Gratitude corner

April Gratitude: The Motherland

My head lops off the side of the kat, upside down, I close one eye and then the other, gaze focused on the mango tree in the distance. What is that on the branches? I entwine my fingers into the tightly strung rope at the foot of the charpai and lift myself up.

Noon’s piercing blade is slightly blunt. Golden hour dims down, the world is wrapped in a dusky chadar. Serpentine smoke rises from the clay oven as the hubbub of a humble kitchen prepares the evening meal.

These precious moments are so dear to my nomad heart. Namkeen chai chases away remnants of the noon-nap, revived by Asr prayers bodies slowly stir to life to signpost the evening congregation. Sitting, eating, laughing, revelling in the cool magic of the dark. These precious moments ground me.

Then the busy silence of the night preludes the dance of shooting stars. A kaleidoscope of memories shimmer beneath the canvas of a starry sky…

4. savage from day one, flippantly remarking how the cow dung on the side of the road must belong to my best friend.

4. still untouched by inhibition, singing Kaala Doriya.

9. mortified, wondering how such a personal memory of singing Kaala Doriya could be forgotten by me but remembered by a complete stranger asking me to ‘sing it like you used to’.

7. pulling the bukram-part of our shalwars up to the fattest part of our thighs and blowing air in at the elasticated navel: jumping into the water, shrieking as our pants formed floats to keep us adrift in deep green waters.

7. picking white blossoms to make wrist-garlands; long walks through fields sucking the stems of mustard flowers; only half-attentive while berry picking – watching out for snakes

12. climbing the tree in the veranda to leap onto the roof: our secret play area, trinkets and treasures gathered to create tiny houses with tinier kitchen utensils.

21. don’t want to be a feast for mosquitoes, lathering skin in mustard oil and regretting it instantly as the pain sears and the smell sinks in.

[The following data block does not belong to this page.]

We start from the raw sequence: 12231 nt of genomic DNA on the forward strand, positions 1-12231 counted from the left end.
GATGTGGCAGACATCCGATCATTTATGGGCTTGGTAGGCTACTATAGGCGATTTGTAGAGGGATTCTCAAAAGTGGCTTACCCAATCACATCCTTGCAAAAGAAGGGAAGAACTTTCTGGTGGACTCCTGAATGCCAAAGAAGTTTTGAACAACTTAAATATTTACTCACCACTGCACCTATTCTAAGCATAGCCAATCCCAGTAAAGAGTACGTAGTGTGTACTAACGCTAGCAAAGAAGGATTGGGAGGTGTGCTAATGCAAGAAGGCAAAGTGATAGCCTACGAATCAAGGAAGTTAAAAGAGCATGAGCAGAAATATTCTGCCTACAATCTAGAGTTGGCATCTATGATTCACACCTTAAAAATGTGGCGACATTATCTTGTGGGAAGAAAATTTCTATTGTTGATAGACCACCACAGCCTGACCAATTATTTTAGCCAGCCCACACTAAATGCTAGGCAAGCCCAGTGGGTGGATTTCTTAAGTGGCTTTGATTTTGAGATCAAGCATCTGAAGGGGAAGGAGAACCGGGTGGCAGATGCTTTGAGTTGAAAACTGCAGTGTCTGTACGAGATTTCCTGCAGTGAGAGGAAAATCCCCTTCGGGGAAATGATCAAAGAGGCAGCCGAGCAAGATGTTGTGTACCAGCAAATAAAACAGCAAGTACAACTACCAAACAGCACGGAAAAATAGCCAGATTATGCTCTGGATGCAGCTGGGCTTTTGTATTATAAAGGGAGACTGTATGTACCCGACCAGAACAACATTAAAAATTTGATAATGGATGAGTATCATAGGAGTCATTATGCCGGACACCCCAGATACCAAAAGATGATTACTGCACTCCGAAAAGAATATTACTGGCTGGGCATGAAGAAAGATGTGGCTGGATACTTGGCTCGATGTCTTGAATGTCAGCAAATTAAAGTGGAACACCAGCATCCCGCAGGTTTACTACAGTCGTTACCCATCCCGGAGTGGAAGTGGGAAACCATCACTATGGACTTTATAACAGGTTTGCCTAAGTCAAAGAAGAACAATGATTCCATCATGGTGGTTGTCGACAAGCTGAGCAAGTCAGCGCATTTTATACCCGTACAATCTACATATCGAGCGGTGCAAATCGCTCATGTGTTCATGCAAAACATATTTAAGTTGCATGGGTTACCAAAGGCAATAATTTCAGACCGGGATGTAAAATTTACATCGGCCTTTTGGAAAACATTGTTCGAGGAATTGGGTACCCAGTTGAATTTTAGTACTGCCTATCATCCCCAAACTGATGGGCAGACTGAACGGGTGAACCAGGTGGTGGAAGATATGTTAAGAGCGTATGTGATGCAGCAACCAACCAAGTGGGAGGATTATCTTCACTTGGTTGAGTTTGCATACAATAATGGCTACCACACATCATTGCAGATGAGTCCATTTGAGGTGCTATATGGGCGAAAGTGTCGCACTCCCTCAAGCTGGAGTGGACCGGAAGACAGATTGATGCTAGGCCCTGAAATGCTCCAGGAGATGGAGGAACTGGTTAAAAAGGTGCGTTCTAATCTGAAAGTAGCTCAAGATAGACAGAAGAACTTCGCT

21. belly-splitting laughter with nani’s half-complete bedtime stories, zwaa, jwaa, jwaad: takes her several attempts to get my name right, as if reading the urdu patti.

21. in the rasoi enjoying makkeh ni roti out of a silver platter with nana asking, ‘Zoya, nice hai?’

29. a kaleidoscope of memories shimmer beneath the canvas of a starry sky, settle on my eyelids like April dew at dawn, drip down my cheeks…

A thousand tales dwell here…a single story is formed here: I am home.

6 thoughts on “April Gratitude: The Motherland”

  1. Beautiful! How often do you go to Kashmir? Were you born there? I wish I could feel the way you do about my own motherland, but last memories of visiting Hyderabad were not the best. I wonder if I would feel differently as an adult though. This post makes me wonder.

    Liked by 1 person

    1. As kids we used to go all the time – my dad’s family were just so distant & my mum’s family were all back home so we’d always go. But over the years I stopped. I didn’t appreciate Kashmir for a long time – the numbers in this post are my age at that time, you can see a huge gap in the last few ages. I was born in the UK but Kashmir feels so much more like home for some reason. I’ve bever felt this way about the UK but I think I truly appreciate Kashmir now as an adult so who knows, maybe your feelings towards Hyderabad will evolve with time too. Sometimes I used to hate going to Kashmir when other people were going on holidays to more exotic places but now I’m so glad my mum kept taking us.


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